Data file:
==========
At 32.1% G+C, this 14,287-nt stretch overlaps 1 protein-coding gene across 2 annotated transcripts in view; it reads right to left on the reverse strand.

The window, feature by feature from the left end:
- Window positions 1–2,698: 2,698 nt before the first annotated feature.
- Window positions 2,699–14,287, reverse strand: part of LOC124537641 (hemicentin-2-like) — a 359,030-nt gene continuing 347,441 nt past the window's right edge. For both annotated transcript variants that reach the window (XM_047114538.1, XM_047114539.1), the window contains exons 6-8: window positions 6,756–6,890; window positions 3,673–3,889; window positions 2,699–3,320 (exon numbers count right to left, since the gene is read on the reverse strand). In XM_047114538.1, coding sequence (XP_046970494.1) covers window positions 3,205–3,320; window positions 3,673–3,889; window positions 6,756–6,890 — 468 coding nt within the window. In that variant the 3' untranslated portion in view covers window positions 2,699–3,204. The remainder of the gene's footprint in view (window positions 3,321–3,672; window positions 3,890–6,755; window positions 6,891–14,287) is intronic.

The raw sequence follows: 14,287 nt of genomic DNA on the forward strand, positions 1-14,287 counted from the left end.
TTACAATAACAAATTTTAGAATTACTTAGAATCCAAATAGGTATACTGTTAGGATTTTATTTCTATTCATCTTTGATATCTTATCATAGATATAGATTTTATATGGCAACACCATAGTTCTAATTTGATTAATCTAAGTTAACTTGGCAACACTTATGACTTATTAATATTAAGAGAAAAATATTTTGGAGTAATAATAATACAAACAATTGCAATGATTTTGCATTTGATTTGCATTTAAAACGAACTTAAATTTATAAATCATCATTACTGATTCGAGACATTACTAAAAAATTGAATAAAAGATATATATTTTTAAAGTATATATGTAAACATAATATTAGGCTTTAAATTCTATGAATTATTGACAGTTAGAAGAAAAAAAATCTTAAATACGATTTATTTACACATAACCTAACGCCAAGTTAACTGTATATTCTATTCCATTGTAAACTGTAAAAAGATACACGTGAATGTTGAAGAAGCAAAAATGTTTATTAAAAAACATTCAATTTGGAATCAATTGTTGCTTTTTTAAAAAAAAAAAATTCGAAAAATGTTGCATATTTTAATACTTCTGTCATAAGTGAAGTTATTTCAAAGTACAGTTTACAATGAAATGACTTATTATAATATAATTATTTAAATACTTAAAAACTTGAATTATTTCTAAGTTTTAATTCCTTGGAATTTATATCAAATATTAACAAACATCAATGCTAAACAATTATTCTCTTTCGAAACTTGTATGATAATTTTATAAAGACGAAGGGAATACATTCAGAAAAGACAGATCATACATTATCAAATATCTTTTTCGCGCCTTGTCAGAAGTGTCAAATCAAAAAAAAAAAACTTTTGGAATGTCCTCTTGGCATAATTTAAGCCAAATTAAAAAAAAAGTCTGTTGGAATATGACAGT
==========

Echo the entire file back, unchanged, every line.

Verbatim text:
At 32.1% G+C, this 14,287-nt stretch overlaps 1 protein-coding gene across 2 annotated transcripts in view; it reads right to left on the reverse strand.

The window, feature by feature from the left end:
- Window positions 1–2,698: 2,698 nt before the first annotated feature.
- Window positions 2,699–14,287, reverse strand: part of LOC124537641 (hemicentin-2-like) — a 359,030-nt gene continuing 347,441 nt past the window's right edge. For both annotated transcript variants that reach the window (XM_047114538.1, XM_047114539.1), the window contains exons 6-8: window positions 6,756–6,890; window positions 3,673–3,889; window positions 2,699–3,320 (exon numbers count right to left, since the gene is read on the reverse strand). In XM_047114538.1, coding sequence (XP_046970494.1) covers window positions 3,205–3,320; window positions 3,673–3,889; window positions 6,756–6,890 — 468 coding nt within the window. In that variant the 3' untranslated portion in view covers window positions 2,699–3,204. The remainder of the gene's footprint in view (window positions 3,321–3,672; window positions 3,890–6,755; window positions 6,891–14,287) is intronic.

The raw sequence follows: 14,287 nt of genomic DNA on the forward strand, positions 1-14,287 counted from the left end.
TTACAATAACAAATTTTAGAATTACTTAGAATCCAAATAGGTATACTGTTAGGATTTTATTTCTATTCATCTTTGATATCTTATCATAGATATAGATTTTATATGGCAACACCATAGTTCTAATTTGATTAATCTAAGTTAACTTGGCAACACTTATGACTTATTAATATTAAGAGAAAAATATTTTGGAGTAATAATAATACAAACAATTGCAATGATTTTGCATTTGATTTGCATTTAAAACGAACTTAAATTTATAAATCATCATTACTGATTCGAGACATTACTAAAAAATTGAATAAAAGATATATATTTTTAAAGTATATATGTAAACATAATATTAGGCTTTAAATTCTATGAATTATTGACAGTTAGAAGAAAAAAAATCTTAAATACGATTTATTTACACATAACCTAACGCCAAGTTAACTGTATATTCTATTCCATTGTAAACTGTAAAAAGATACACGTGAATGTTGAAGAAGCAAAAATGTTTATTAAAAAACATTCAATTTGGAATCAATTGTTGCTTTTTTAAAAAAAAAAAATTCGAAAAATGTTGCATATTTTAATACTTCTGTCATAAGTGAAGTTATTTCAAAGTACAGTTTACAATGAAATGACTTATTATAATATAATTATTTAAATACTTAAAAACTTGAATTATTTCTAAGTTTTAATTCCTTGGAATTTATATCAAATATTAACAAACATCAATGCTAAACAATTATTCTCTTTCGAAACTTGTATGATAATTTTATAAAGACGAAGGGAATACATTCAGAAAAGACAGATCATACATTATCAAATATCTTTTTCGCGCCTTGTCAGAAGTGTCAAATCAAAAAAAAAAAACTTTTGGAATGTCCTCTTGGCATAATTTAAGCCAAATTAAAAAAAAAGTCTGTTGGAATATGACAGT